small medium large xlarge

26 Oct 2011, 21:27
Sanjeev Sharma (1 post)

I guess I am the 1st one to post here. Never written a book before. Lots of blogging though, both technical and non-technical. So, where do I start?

26 Oct 2011, 23:06
Will Parker (1 post)

Howdy, all. I’m with Sanjeev - I’m a blogger & twitterer on technical subjects. I spent 10 years in the Tech Support Pit (and I have the mental scars to prove it), and now I’m moving into user experience design.

Let’s write something!

Like, maybe, some description of how PragProg intends to provide us with support and encouragement?

26 Oct 2011, 23:57
Susannah Davidson Pfalzer (114 posts)

Hi Sanjeev, hi Will - welcome! So, where to start - good question. Start with your idea. Write some thoughts about what your idea is, and why it’s cool. Why should people get excited about your idea? Why should you? Get that enthusiasm down, focusing on your idea and its benefits.

OK, so when you do that - what next? Start expanding out from there. You could do a traditional outline, topic by topic, but that doesn’t always convey the flavor of those benefits you just wrote down. What we’ve been trying lately is the idea of a storyboard - a narrative of a paragraph or two that you write down about each chapter you plan to write. Write down what your plans are for that chapter, how that hooks into the chapter you’ll write next, and how it follows on the chapter you wrote before. Start building in those connections and move things around as needed so that you can see a flow between your big topics. Keep your topics for each chapter manageable - you’re looking for maybe 15-25 pages worth of material needed for each chapter.

And when you’ve done that - looked at the big picture of your big ideas, and broken them down into smaller chunks of chapters, then you can look at things chapter-by-chapter and start planning what topics you’ll cover in each chapter, and in what logical order. You don’t need to get too granular at this stage, because lots can change in the process of writing a book. But try to have a general idea of what you want to say, so that when you start writing that first chapter you know roughly where you’re heading.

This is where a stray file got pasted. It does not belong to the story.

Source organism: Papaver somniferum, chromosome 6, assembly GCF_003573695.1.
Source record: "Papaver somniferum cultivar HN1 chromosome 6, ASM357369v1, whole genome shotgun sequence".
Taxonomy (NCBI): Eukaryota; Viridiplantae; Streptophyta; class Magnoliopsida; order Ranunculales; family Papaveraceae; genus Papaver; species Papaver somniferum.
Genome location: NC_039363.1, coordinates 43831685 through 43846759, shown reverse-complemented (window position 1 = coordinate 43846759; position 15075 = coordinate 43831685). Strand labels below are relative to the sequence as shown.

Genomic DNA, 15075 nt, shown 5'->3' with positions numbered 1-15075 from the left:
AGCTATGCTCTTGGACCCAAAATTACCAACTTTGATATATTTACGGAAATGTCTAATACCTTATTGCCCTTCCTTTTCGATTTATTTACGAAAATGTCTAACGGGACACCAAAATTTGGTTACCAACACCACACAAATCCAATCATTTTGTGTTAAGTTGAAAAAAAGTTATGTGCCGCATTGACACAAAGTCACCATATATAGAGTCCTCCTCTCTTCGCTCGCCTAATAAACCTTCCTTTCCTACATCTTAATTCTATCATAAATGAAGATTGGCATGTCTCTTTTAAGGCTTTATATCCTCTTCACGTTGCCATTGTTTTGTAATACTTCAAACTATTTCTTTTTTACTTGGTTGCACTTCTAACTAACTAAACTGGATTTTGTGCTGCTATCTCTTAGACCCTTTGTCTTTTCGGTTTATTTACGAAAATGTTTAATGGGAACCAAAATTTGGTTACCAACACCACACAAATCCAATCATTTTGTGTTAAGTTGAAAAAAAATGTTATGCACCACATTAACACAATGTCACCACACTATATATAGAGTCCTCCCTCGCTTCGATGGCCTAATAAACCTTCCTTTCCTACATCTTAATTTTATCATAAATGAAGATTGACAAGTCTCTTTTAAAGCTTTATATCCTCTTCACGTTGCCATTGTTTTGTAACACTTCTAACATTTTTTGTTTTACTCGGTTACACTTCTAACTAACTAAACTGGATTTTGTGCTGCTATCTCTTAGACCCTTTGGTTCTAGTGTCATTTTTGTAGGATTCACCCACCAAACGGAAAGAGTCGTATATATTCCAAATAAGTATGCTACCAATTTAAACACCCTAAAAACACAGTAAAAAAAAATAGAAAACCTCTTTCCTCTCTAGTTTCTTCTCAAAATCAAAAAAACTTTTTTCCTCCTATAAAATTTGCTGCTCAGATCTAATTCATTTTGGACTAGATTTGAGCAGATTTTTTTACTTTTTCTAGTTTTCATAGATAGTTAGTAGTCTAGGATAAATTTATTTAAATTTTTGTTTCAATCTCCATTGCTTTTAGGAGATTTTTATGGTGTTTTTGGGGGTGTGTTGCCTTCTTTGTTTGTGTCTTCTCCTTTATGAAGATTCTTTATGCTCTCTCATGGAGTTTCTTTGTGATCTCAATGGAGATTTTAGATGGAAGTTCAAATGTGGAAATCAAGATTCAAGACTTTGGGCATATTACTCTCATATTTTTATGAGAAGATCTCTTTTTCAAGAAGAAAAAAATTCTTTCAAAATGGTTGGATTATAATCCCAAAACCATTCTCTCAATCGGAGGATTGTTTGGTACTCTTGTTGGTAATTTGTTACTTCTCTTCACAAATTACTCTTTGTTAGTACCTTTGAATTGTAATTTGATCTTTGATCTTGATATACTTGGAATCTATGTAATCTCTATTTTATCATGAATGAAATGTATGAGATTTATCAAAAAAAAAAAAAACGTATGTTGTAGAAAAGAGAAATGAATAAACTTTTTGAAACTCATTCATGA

That should get you started feeling your way through your ideas and getting them written down in that big-picture way. Expect things to change as you start writing - you’re just roughing in ideas at this stage.

Finally, and possibly most importantly - block out time to write every day. Just an hour or so will do, but make it a consistent time every day, whenever you know you can make yourself available for that hour - first thing in the morning, during your lunch break, after dinner - whatever time you can make room for daily in your schedule.

You might want to pick up a writing guide to start honing your skills; we recommend Stephen Wilbers’ Keys to Great Writing.

And the next step after you do all this? That’ll be the topic of our whole writing month starting Nov. 1 - writing every day, making progress section by section and chapter by chapter, until your book begins to take shape.

Best, Susannah

27 Oct 2011, 02:09
Jim Menard (7 posts)

I’ve started on an outline already. The book’s topic: the Go language. So far, the outline is in the shape of a language guide — an overview, a few example, language features, and finally the tricky bits like goroutines, interfaces, and FFI. Perhaps that would be too dry; building an example application might be a better approach.

I commute to NYC every day, and am on the train for over an hour each way. Plenty of time for knocking out a page or two.

You must be logged in to comment